Storing Energy in the Freezer: Long-Duration Thermal Storage Comes of Age

Jason Dreisbach fields at least half a dozen calls every week
from people trying to sell him a technology to lower his energy
costs. As the owner of Dreisbach Enterprises, a cold-storage
facility owner with operations in Northern California, he’s�a
popular target. Cold storage — from frozen food warehouses to
grocery and restaurant refrigeration — has one of the highest
energy costs of any industry; energy expenditures are usually
second only to payroll.

Dreisbach endures sales pitches that run the gamut of energy
solutions, from LED lighting to rooftop solar to fuel cells. When
Viking Cold Solutions reached out in 2017 with a thermal energy
storage technology, his interest was piqued because, even though he
had many questions, “it was not a foreign concept,†he said.
The battle in cold storage is not keeping things cold, but
rather removing heat. “We are constantly fighting [British
thermal unit] intrusion,†Dreisbach explained. Viking Cold
offered something that aided in the battle.

Cold storage facilities have long been a target for
energy-efficiency and demand-response programs because of their
intense energy needs. And yet, these ubiquitous facilities have not
been fully tapped for their energy savings or potential as flexible
energy resources. Some promising companies with mechanically
complex thermal energy storage solutions targeting the commercial
sectors, including the cold chain, have exited the business or
turned to software-based offerings only.

It’s a tough sell to get any business, especially grocers or
frozen-food warehouses, to give up valuable square footage for any
energy storage solution, or to put their customers’ products in
jeopardy to save on costs. Because of this, Viking Cold has found
that many of its potential clients have had limited success with
demand-management participation. And until recently, most utilities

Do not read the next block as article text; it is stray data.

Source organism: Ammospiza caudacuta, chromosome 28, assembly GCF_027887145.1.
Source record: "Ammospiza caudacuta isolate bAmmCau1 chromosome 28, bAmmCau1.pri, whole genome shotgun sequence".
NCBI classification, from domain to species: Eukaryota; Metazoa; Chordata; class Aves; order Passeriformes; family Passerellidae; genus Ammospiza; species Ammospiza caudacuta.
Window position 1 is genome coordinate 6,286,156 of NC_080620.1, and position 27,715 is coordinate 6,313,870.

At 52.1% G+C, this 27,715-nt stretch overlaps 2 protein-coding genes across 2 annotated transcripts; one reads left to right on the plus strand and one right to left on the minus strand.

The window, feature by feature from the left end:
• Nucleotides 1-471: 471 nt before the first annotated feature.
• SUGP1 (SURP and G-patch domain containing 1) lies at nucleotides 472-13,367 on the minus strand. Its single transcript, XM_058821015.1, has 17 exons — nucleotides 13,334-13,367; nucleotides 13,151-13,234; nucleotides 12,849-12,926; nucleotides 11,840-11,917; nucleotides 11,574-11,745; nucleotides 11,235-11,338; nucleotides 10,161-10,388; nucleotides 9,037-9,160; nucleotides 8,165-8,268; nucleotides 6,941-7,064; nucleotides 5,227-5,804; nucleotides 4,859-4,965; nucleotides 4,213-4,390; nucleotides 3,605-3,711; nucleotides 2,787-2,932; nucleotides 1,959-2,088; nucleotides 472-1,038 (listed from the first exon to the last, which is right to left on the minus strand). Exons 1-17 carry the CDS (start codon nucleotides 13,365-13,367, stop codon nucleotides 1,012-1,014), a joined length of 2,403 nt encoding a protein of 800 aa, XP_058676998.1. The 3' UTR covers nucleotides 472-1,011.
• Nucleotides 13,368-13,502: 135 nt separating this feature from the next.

have not actively sought out long-duration energy storage as part
of their grid flexibility portfolio. Now, that is all changing.

A big target, easily overlooked

Viking Cold Solutions didn’t set out to develop a technology
for utilities to tap as a grid resource. Its founder simply wanted
to move more frozen foods more efficiently between Jacksonville,
Florida and Puerto Rico for clients such as Sam’s Club. The
patented solution leverages thermal energy storage to the benefit
of frozen-food storage providers and utilities.

In simple terms, all thermal energy solutions involve the
heating or chilling of water or another medium, which is then used
to shift energy loads. In the case of Viking Cold’s technology,
it also improves efficiency. Thermal energy storage is currently a
small but growing portion of the behind-the-meter energy storage
market, according to Wood Mackenzie’s energy storage analysts.

Source: Wood Mackenzie Power & Renewables

Viking Cold’s technology for frozen-food warehouses looks like
a radiator that sits atop the frozen-food racking. It’s made of
sealed plastic bottles filled with water and hydrated salt
solutions that act as a phase-change material to absorb heat
infiltration inside the freezers. There are no mechanical system
components, but the phase-change material is paired with an
intelligence platform that optimizes temperatures and energy use
and interfaces with nearly any building or warehouse management

“With our technology, we essentially treat the phase-change
material like a thermal battery,†said James Bell, president and
CEO of Viking Cold Solutions. “We know precisely how much energy
is in there. Prior to thermal energy storage, people had just
guessed.†He further noted that energy-saving practices for this
sector have traditionally used the food or the building as the
energy-storage medium, “but now we have something specifically
designed for energy storage that is safe for both food and the
environment.†The systems can deliver over 12 hours of
load-shifting while improving refrigeration efficiency an average
of 25 percent.

Born in Florida, coming of age in California

Dreisbach Enterprises and San Diego Food Bank are two of the
California-based operations that have invested in Viking Cold’s
technology to run their operations more efficiently. In thermal
energy storage, they have found a powerful long-duration storage
solution that helps them do everything from integrating renewables
more profitably to increasing resiliency during power disruptions,
as well as participating in multiple utility programs in ways they
couldn’t before. Viking Cold is an approved project developer in
California’s Self-Generation Incentive Program, which provides
funds for behind-the-meter energy storage deployments.

The average cold-storage warehouse has approximately 1 megawatt